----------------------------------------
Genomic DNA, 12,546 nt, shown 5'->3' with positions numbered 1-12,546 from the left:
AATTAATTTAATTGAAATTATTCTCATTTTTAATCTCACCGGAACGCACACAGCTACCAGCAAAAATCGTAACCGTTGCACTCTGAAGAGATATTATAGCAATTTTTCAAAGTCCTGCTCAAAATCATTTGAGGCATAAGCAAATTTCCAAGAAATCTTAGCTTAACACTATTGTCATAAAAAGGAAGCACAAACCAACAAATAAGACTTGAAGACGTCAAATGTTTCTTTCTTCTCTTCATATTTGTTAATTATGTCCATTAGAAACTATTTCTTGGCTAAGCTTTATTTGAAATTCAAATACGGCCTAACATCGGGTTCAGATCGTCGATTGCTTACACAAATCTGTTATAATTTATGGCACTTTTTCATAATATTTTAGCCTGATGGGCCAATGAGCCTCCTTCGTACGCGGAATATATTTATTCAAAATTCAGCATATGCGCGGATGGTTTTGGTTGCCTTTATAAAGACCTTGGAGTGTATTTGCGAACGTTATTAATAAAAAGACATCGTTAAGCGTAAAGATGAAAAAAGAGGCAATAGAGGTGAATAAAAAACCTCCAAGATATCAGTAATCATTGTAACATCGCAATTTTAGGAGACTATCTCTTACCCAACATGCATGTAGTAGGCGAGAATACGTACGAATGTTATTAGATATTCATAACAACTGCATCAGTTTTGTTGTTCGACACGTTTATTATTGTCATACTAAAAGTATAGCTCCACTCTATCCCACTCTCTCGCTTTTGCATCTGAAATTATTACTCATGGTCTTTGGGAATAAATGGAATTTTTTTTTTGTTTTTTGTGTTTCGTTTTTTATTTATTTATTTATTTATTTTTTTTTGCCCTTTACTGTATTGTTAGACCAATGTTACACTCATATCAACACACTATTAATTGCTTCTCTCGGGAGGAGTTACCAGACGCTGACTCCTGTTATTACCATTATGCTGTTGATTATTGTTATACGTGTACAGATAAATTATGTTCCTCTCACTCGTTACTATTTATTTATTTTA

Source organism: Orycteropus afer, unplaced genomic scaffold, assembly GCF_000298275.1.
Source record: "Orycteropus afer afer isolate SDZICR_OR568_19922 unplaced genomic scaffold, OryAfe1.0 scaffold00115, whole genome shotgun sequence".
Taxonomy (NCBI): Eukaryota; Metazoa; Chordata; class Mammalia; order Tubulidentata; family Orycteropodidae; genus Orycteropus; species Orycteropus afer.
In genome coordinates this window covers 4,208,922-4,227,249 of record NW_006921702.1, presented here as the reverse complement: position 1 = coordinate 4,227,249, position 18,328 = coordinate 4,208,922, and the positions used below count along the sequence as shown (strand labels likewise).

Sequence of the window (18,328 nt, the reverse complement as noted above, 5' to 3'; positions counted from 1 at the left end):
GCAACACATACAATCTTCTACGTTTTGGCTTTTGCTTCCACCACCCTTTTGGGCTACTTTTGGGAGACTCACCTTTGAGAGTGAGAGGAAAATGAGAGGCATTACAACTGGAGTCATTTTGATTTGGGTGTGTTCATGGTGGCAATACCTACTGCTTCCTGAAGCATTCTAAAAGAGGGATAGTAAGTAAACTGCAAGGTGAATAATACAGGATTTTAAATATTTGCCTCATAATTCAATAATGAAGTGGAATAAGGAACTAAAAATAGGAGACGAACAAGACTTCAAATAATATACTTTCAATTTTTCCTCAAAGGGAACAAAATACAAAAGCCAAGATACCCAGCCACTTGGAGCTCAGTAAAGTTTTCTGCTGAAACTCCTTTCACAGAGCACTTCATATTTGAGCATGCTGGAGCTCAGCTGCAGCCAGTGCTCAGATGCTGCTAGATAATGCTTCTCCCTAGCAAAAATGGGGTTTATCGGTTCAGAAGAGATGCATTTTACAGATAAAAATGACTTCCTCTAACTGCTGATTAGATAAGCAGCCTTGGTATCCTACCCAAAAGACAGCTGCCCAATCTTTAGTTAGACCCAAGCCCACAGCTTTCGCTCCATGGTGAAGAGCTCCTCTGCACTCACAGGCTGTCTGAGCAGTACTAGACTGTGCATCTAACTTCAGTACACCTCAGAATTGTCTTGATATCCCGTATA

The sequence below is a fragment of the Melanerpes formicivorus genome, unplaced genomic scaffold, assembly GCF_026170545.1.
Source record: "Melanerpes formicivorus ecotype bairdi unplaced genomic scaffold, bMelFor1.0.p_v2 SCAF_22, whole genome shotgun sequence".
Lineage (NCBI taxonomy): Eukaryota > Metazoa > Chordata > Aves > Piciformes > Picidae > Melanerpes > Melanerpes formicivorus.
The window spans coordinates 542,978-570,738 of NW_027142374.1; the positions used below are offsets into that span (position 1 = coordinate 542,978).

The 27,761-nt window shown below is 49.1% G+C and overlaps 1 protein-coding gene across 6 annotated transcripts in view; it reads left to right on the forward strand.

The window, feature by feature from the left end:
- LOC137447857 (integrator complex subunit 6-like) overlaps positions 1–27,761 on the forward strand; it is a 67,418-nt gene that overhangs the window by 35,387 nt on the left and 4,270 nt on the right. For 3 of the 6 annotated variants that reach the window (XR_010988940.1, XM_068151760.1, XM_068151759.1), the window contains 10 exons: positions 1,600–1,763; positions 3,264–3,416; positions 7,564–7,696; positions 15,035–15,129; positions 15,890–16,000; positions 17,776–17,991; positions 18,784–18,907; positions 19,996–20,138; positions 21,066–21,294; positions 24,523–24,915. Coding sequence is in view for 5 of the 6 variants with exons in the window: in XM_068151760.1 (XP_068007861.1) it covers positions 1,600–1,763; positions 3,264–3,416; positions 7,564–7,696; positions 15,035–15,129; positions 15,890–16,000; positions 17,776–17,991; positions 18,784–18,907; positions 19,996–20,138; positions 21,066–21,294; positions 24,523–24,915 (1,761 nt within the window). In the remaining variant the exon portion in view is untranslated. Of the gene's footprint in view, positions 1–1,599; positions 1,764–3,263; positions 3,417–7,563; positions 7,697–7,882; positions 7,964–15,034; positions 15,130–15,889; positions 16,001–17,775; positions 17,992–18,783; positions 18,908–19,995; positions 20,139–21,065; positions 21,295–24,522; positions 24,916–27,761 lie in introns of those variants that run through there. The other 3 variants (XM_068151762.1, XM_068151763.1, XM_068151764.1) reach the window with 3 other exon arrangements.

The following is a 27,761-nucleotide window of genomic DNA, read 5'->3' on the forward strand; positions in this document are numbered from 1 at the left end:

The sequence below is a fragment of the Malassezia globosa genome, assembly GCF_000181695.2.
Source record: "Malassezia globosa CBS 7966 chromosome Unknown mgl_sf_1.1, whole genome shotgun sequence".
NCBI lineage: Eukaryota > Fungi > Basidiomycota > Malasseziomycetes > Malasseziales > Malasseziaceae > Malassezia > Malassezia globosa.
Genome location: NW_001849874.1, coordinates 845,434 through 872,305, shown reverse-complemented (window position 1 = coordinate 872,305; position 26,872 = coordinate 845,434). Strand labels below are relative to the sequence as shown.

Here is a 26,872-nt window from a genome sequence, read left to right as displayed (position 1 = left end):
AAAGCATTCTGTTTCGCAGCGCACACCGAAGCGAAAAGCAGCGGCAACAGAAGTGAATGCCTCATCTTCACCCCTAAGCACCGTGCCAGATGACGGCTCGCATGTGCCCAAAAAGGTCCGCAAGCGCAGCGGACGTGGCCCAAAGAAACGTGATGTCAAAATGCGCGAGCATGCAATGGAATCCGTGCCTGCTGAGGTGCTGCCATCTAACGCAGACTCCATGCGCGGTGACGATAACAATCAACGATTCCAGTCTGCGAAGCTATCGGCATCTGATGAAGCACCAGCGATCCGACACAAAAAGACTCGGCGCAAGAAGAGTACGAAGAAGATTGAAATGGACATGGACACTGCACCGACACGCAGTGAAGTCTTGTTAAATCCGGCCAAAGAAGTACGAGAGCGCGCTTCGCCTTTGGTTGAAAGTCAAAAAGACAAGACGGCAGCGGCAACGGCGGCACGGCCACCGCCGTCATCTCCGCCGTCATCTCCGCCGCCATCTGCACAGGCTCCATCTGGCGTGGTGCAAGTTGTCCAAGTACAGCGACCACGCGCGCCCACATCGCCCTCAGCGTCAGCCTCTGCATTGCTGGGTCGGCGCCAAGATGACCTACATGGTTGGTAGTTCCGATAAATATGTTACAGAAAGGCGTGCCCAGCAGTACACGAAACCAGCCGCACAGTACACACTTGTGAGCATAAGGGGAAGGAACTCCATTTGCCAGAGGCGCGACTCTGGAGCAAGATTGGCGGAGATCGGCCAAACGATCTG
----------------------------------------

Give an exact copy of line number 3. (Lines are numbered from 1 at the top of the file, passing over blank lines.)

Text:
Source organism: Orycteropus afer, unplaced genomic scaffold, assembly GCF_000298275.1.